It’s a tricky business to make chung fun, or rice noodles. They're sticky and dense, and the dough is typically thicker than most Chinese noodle dough. Steaming it is problematic, but the ever-inventive Joe Ng at Chinatown Brasserie has come up with a streamlined solution: a customized dough cooker that’s a cross between a crêpe pan, a steamer, and a colander. “It works exactly like a steamer, except it’s flat,” says Ng. “We lay some very thin fabric in over the holes, and the dough is cooked very fast, like in 30 seconds. It takes up less space than an ordinary noodle cooker, and we change the fabric constantly.” For a machine that takes up so little space, it's very efficient, he says. “I designed it myself and gave it to the manufacturer to make. No one else has one like it.” As for how well it works, the only solution is to eat the rice noodles at Chinatown Brasserie and judge for yourself.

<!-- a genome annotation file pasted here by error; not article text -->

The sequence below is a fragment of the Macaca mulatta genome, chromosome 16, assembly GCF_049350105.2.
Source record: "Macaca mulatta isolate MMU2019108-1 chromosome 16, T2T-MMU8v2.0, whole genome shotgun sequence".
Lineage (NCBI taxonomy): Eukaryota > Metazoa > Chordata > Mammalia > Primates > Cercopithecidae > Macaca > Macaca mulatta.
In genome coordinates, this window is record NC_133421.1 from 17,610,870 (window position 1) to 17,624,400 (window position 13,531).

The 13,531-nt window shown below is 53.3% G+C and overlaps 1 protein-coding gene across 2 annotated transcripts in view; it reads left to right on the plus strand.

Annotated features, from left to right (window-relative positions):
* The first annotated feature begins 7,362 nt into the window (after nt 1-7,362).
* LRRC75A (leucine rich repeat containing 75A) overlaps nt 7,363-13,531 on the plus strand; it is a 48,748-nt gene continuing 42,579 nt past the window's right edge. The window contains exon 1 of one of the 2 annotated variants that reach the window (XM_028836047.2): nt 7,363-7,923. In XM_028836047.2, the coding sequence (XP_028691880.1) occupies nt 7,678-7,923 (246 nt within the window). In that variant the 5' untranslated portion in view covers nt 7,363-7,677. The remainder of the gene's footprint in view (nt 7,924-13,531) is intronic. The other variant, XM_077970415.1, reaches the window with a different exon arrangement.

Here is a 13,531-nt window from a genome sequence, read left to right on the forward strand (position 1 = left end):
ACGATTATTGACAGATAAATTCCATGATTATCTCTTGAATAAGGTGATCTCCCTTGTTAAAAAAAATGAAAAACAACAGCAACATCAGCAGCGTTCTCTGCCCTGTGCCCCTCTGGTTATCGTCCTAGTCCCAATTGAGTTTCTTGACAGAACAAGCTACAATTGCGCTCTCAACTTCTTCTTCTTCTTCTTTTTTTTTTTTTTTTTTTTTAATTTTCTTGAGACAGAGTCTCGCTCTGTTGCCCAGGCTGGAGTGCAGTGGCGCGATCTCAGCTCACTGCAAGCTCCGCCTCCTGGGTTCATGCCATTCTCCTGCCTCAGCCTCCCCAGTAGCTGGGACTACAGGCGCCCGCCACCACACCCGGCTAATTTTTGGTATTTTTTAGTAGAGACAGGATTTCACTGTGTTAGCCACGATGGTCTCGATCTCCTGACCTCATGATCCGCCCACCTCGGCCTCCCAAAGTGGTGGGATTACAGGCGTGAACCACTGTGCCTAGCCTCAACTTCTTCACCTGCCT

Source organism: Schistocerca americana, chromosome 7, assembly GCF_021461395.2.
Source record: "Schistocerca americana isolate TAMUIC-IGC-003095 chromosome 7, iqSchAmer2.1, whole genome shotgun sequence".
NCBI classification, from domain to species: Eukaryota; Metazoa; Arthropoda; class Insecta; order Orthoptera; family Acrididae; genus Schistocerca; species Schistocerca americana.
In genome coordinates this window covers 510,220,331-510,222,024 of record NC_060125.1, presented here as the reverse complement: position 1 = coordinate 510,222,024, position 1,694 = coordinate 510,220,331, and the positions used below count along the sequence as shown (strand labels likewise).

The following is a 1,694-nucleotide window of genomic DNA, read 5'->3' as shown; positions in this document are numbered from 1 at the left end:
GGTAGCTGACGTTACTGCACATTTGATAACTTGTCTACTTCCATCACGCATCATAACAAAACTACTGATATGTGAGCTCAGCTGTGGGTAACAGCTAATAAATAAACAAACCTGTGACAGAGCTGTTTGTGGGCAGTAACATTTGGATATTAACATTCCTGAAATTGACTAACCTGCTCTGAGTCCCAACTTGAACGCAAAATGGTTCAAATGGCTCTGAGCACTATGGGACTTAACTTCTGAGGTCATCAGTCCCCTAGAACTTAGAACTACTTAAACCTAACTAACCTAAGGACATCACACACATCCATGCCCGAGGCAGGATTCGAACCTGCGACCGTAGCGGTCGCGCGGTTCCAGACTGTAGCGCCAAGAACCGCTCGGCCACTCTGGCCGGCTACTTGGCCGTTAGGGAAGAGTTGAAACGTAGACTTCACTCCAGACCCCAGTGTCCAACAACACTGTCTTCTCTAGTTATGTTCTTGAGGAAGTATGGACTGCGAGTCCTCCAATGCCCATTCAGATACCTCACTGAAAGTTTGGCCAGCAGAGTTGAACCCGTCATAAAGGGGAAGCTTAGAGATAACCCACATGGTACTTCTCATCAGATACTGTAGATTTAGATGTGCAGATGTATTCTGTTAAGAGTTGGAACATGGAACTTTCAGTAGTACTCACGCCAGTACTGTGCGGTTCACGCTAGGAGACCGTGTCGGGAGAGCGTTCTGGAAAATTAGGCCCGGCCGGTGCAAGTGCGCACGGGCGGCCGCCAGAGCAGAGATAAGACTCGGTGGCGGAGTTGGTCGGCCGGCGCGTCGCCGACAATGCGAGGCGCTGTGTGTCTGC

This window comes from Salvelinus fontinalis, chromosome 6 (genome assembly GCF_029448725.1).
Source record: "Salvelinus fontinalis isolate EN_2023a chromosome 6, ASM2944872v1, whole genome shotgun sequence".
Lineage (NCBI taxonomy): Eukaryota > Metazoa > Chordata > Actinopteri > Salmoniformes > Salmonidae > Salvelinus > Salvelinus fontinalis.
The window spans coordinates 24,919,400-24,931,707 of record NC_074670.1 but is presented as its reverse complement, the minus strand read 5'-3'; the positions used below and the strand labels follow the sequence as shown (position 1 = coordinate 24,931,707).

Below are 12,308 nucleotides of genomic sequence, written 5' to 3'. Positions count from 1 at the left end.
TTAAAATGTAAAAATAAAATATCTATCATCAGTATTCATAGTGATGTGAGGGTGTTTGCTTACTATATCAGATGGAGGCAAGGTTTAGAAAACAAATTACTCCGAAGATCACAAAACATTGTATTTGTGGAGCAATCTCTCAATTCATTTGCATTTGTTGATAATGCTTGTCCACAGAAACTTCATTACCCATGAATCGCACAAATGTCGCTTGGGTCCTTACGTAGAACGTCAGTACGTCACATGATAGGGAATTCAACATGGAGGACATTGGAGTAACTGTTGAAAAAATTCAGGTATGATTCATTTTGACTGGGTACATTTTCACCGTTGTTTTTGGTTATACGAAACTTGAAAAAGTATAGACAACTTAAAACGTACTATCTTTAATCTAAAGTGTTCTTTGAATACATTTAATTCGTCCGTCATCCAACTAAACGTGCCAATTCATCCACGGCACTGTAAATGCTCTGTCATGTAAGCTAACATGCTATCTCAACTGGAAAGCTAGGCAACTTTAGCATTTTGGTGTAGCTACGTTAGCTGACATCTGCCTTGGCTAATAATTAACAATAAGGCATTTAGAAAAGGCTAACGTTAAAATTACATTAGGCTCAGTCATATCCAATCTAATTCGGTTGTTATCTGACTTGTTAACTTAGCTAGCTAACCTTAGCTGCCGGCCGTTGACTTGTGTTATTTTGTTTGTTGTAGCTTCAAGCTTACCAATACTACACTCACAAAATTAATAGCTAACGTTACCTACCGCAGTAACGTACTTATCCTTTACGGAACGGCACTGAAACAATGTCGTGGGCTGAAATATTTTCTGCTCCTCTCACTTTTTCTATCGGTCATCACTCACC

Eddie Schoenfeld is a bubbly fellow who lives in Brooklyn and happens to be an expert in Chinese-restaurant cooking. After years studying with exiled Chinese chefs in France and here, he went on to help open Shun Lee West, Pig Heaven, Auntie Yuan's, Chinatown Brasserie, and many other restaurants. We asked him where to celebrate Chinese New Year, the eve of which is February 6th.
Every Friday a notable New Yorker tells us where they’ve been eating, but where are the rest of them chowing down? Starting this week we’ll sort through the gossip columns à la Ils Vont (RIP) to tell you who’s been seen where (casual sightings only — boring galas, vodka launches, and pluggy appearances don’t count). We’ll eventually compile a ranking of restaurants most often visited by celebs. Not that you care about that sort of thing! Oh, but if you do, won’t you please leave your own sightings in the comments?